Posted on Sep 23rd 2015 at 11:54:16 AM by (GrayGhost81)
Posted under gaming, zeitgeist, budget

It's rare for me to be on the cutting edge of new video game releases. They're so expensive first of all and as a collector I'm never short of other things to play. There are rare instances where a game comes out and I just can't resist the urge to be an early adopter. In recent memory I did it with Mass Effect 3, and I quite enjoyed being part of the discussion going on in the media about the game and of course, the ending.

I recently broke down again and purchased Metal Gear Solid V. At first I intended to wait until I owned a Playstation 4 to play it, but I don't know when that will be. After months of pre-release hype and the explosion of information coming out about the game after its release, I decided to purchase and download the Playstation 3 version of the game.

Metal Gear Solid V is an astoundingly good game, but that's only part of the excitement at this point in history, just after its release. There are pros and cons to being in the mix, but on the rare occasions where I get into the fray with a new game, I tend to find an added layer of enjoyment to my overall experience.

First of all, I find it more fun to learn, discover, and share tips and gameplay tactics with the community as other people are doing the same thing. It's more exciting than pulling up an FAQ and looking up what you need. It's fun when there are things in a game that haven't been figured out yet. It's great to read forums where the other members are trying to figure the same thing out as you are, and no one is really an expert on the game yet.

Further, if the game is highly visible like MGSV, there will be constant news about it coming from gaming news sources, and sometimes even mainstream news outlets. It's nice looking in my social media feeds and seeing story after story about the game. From a psychological perspective, it's one of those things that helps reinforce a buying choice.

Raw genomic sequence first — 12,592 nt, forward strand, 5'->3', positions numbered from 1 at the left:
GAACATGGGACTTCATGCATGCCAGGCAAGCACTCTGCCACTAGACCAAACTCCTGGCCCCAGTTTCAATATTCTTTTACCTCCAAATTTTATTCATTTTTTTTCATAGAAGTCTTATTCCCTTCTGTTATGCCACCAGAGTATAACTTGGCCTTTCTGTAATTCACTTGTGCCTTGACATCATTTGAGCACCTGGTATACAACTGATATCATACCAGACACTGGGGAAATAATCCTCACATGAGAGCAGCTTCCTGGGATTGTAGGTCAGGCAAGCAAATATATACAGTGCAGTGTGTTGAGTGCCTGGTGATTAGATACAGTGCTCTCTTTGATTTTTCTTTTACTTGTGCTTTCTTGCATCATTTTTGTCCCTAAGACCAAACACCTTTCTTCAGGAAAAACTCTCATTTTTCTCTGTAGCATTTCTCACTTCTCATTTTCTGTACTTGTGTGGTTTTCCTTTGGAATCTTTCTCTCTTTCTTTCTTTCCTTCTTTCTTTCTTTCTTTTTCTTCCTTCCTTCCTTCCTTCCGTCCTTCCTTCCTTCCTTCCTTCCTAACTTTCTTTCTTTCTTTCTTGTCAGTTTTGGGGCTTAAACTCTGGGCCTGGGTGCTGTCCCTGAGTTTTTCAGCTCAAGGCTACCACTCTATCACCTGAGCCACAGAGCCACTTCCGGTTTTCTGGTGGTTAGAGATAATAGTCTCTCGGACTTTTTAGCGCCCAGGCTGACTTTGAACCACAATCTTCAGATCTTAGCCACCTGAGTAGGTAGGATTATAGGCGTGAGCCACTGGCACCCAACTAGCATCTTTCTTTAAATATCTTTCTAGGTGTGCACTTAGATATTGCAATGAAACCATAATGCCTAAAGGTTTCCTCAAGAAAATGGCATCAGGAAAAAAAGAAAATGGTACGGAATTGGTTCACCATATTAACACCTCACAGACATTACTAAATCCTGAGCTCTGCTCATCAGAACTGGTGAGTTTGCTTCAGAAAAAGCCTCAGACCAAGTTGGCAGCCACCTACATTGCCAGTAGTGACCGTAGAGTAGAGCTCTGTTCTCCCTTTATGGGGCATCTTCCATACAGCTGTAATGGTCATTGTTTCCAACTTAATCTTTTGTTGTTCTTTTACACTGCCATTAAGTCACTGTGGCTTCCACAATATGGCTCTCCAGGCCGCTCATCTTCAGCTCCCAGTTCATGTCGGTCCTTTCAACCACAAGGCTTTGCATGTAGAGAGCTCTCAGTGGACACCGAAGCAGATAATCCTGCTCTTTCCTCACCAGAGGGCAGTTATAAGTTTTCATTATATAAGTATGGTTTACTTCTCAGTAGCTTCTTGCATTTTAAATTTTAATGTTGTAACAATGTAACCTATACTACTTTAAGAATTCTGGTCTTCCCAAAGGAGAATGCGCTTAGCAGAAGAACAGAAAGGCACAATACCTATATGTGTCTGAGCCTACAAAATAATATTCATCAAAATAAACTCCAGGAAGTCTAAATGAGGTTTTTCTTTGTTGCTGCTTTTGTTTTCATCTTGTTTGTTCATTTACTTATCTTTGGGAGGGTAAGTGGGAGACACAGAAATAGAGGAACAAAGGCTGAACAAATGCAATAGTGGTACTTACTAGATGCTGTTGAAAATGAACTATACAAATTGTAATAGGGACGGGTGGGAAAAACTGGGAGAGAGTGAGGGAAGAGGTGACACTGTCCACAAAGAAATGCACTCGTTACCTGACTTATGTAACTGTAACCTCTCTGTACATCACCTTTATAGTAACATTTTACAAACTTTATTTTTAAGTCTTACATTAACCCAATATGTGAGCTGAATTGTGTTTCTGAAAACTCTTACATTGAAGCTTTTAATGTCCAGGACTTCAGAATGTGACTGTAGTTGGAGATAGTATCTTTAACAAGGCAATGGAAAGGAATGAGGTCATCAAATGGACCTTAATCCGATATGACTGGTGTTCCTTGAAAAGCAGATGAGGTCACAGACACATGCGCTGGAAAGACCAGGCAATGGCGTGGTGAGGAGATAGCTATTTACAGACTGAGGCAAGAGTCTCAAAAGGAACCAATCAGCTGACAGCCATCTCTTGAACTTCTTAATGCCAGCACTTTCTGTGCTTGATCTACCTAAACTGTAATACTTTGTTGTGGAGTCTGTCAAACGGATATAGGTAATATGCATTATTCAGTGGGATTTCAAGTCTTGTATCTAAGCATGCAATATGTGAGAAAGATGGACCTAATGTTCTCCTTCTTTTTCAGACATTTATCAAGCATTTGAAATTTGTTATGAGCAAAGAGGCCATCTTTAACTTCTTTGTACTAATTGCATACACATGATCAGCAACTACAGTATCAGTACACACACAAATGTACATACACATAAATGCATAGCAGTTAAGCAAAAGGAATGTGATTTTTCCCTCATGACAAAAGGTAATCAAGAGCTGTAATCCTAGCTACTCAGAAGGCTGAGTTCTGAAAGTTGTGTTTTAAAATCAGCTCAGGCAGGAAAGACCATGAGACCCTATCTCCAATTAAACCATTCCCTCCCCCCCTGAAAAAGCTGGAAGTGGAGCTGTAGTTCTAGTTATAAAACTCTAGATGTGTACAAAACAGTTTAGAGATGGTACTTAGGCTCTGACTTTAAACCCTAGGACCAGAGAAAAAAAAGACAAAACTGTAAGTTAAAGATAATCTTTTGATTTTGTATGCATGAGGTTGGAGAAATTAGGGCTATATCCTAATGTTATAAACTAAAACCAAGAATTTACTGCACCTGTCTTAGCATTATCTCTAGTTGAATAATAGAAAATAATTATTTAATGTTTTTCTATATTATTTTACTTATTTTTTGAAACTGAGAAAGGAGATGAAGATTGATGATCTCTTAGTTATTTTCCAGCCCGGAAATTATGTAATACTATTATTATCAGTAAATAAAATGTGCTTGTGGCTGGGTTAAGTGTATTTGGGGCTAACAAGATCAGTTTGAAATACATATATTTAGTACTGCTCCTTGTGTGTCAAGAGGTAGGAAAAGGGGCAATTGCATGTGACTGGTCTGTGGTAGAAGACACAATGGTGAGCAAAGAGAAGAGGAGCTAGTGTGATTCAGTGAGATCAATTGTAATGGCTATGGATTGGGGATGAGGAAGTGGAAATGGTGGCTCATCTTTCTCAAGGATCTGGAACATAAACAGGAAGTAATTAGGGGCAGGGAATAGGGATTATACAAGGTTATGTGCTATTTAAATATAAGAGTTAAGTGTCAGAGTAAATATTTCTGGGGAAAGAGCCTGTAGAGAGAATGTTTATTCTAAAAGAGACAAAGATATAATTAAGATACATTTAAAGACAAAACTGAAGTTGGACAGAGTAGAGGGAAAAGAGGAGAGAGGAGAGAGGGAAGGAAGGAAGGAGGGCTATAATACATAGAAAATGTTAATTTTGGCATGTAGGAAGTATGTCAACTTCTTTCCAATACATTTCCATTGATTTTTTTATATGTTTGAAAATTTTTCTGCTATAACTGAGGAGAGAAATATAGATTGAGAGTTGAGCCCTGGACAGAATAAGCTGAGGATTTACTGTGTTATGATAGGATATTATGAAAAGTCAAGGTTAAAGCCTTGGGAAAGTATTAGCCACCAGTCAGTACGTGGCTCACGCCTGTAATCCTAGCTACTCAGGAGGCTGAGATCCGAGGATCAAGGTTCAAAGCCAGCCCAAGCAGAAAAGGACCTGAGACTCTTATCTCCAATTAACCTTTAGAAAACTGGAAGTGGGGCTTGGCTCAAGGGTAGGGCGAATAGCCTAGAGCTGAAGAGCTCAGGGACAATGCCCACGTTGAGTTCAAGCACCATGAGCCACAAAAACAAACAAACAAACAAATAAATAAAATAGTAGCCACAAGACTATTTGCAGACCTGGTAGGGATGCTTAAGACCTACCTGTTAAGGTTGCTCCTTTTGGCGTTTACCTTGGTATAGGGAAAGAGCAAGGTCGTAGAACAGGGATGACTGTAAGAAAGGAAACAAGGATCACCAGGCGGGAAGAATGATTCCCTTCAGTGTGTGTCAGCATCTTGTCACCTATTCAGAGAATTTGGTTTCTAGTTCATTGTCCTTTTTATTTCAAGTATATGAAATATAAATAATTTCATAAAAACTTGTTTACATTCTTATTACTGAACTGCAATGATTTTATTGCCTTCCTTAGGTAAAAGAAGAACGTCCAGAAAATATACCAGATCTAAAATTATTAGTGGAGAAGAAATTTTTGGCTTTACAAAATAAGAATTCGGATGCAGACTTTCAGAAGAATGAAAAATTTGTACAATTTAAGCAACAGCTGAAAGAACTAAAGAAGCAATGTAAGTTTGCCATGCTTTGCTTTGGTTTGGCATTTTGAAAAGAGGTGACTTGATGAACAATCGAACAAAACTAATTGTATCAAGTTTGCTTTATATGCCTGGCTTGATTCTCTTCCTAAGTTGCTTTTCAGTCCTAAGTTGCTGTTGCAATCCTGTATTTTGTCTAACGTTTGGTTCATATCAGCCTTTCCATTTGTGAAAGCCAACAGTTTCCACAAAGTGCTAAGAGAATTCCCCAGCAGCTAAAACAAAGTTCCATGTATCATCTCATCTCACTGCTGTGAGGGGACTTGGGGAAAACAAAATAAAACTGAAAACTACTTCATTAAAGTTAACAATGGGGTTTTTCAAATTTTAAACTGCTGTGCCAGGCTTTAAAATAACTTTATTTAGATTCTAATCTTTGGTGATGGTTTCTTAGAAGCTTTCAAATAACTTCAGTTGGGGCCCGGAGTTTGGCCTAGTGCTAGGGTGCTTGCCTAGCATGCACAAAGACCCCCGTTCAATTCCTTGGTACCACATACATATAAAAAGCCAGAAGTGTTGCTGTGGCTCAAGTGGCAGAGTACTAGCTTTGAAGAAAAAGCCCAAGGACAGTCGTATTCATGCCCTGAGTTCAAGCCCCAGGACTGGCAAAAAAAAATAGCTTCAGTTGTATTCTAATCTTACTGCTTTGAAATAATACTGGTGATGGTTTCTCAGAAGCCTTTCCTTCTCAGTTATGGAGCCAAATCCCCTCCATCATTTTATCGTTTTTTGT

There's also the fact that publishers will support the their games closer to the release day, and one can expect diminishing returns from that point on. The servers will only be viable for a finite amount of time, so why not get in while they're being supported wholeheartedly by the publishers?

Of course there are drawbacks too, the main one being story spoilers. At a certain point, many people will have finished the game and the internet is full of people who really don't care that you haven't yet. In the case of MGSV, I was listening to a podcast recently where the hosts were about ten story missions ahead of me. As much as they tried to be spoiler free, there were times where I had to put my fingers in my ears and say "La la la la la" to drown them out until I could press fast forward. On the other hand, this encouraged me to push forward with the story missions and progress further into the game. Those aforementioned social media feeds can be a minefield (pun intended) of spoilers as well, with some outlets putting them right in their headlines.

So as much as classic games and overlooked hidden gems are my bread and butter, it is rewarding on occasion to jump in with the mainstream and join the meta-game of interacting with the gaming community at large. It's expensive, but rewarding. I probably won't do it again until Persona 5 is out...or maybe Fallout 4.

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